However much fun your tablet and computer are when used separately, I like to believe there’s a little more fun – and utility – to be had when using these devices together. More often than not, this goal is pursued by synchronising files across platforms, but things get really interesting when you start combining hardware features.
Imagine you could use Mac OS X or Windows on your iPad, combining the hand-held touch interface of a tablet with the raw processing power and extended application capabilities of a desktop computer. Looking at it from the other side, think about using your tablet as an extension of your desktop computer; a portable additional display that fits snugly inside your bag.
Sounds too good to be true? The Air Display app for the iPad proves it’s not.
Air Display is an application that’s available on a variety of mobile devices, including the iPhone, iPad and Android. In this article, we’re taking a look at the iPad application, but its counterpart on those other devices works very similar. It should be noted that Air Display works on both Mac OS X and Windows computers.
When you’ve set up both client and server applications, you can start using your iPad as an external monitor to your desktop computer, or as a singular touch-enabled controller of your desktop operating system. The only real distinction between these two uses is to be found in the display preferences of your computer.
Just as if you would have connected an actual display, you can choose whether to extend or mirror your desktop on your iPad.
Download & Set-Up
Before you’re able to use Air Display, you have to download and install the Air Display client application on your iPad and the Air Display streamer on your desktop computer.
The iPad client can be purchased for $9.99 or you can download the version; there’s no additional disparity in functionality. The desktop streamer can be downloaded without charge from the website. It’s interesting to note that once you’ve installed the iPad application, you can use it with any computer that’s installed the free streamer application.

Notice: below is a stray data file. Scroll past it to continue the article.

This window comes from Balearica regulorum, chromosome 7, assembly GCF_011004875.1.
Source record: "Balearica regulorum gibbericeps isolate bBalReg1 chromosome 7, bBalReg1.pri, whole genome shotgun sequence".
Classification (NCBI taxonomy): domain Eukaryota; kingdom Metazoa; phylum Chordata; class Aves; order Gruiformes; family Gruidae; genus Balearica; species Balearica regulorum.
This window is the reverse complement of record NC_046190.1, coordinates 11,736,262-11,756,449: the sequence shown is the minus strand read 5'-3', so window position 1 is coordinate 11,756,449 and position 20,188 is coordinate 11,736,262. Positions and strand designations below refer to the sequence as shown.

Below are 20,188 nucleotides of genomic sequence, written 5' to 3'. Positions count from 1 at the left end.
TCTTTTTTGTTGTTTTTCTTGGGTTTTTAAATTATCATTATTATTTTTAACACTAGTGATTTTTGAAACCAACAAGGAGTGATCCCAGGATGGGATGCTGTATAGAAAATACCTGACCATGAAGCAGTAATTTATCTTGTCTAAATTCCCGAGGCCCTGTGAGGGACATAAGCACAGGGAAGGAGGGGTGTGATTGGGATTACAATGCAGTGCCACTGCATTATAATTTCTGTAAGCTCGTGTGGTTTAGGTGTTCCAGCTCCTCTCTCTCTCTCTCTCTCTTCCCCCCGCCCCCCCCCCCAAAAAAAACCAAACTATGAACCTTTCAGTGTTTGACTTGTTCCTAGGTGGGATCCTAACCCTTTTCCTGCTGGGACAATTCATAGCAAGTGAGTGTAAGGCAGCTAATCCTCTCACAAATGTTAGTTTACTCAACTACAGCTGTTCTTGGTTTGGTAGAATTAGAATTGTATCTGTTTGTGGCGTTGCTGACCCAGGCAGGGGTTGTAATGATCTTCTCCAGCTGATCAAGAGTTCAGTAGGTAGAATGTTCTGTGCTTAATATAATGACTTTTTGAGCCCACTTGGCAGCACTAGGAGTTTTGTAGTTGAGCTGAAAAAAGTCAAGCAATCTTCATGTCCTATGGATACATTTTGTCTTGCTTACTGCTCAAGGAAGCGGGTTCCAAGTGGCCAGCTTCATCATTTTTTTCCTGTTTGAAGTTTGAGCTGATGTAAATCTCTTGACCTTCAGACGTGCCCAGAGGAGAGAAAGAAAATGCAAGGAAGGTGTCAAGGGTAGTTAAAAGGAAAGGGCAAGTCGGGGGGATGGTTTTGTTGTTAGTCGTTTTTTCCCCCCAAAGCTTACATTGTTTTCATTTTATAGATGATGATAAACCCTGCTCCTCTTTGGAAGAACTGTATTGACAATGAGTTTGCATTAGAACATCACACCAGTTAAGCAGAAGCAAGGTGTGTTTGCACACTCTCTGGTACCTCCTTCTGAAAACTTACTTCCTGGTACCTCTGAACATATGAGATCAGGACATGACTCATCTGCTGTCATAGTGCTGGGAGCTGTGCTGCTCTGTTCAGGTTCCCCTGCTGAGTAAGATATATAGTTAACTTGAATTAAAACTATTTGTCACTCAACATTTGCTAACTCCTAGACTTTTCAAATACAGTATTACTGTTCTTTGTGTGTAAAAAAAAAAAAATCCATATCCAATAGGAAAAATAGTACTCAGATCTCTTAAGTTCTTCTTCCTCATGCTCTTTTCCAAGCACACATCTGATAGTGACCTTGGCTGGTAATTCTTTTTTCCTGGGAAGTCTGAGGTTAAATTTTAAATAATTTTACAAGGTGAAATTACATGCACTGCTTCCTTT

The installation of the desktop application will put a helper in your Mac OS X menu bar or Windows system tray. To start using Air Display, open the application on your iPad, turn on the desktop application, and select your iPad from the list of available devices.
Mouse & Keyboard Control
Once up and running, the Air Display application on your functions twofold. You can use your iPad as an external display and use your desktop’s mouse and keyboard to manipulate the part of your desktop displayed on your iPad. Alternatively, or interchangeably, you can use your iPad to control your desktop’s mouse and keyboard through touch.
Single-tapping your iPad emulates a single click in that area. Similar to right-clicking on Mac OS X, you can right-click by tapping your iPad’s screen with two fingers at the same time. At the bottom of your iPad’s screen, you’ll see a small keyboard which, when pressed, unfolds to the familiar iPad keyboard with added arrow function keys.
Additional Configuration (Mac)
If you’re using Mac OS X, Air Display also adds a new preferences pane to your System Preferences, which shows a number of additional options. Most interesting for casual users is the ability to remove the Air Display icon from your menu bar to avoid clutter.
You can also enable or disable touch input from your iPad, and set up your computer to automatically connect to specific device when discovered on the same network. If Air Display running on your Mac, this means your computer will connect to your iPad as soon as you open the Air Display app on your iPad.
What do you think of Air Display’s ability to combine your Mac and iPad? Let us know your take on the application in the comments section below the article!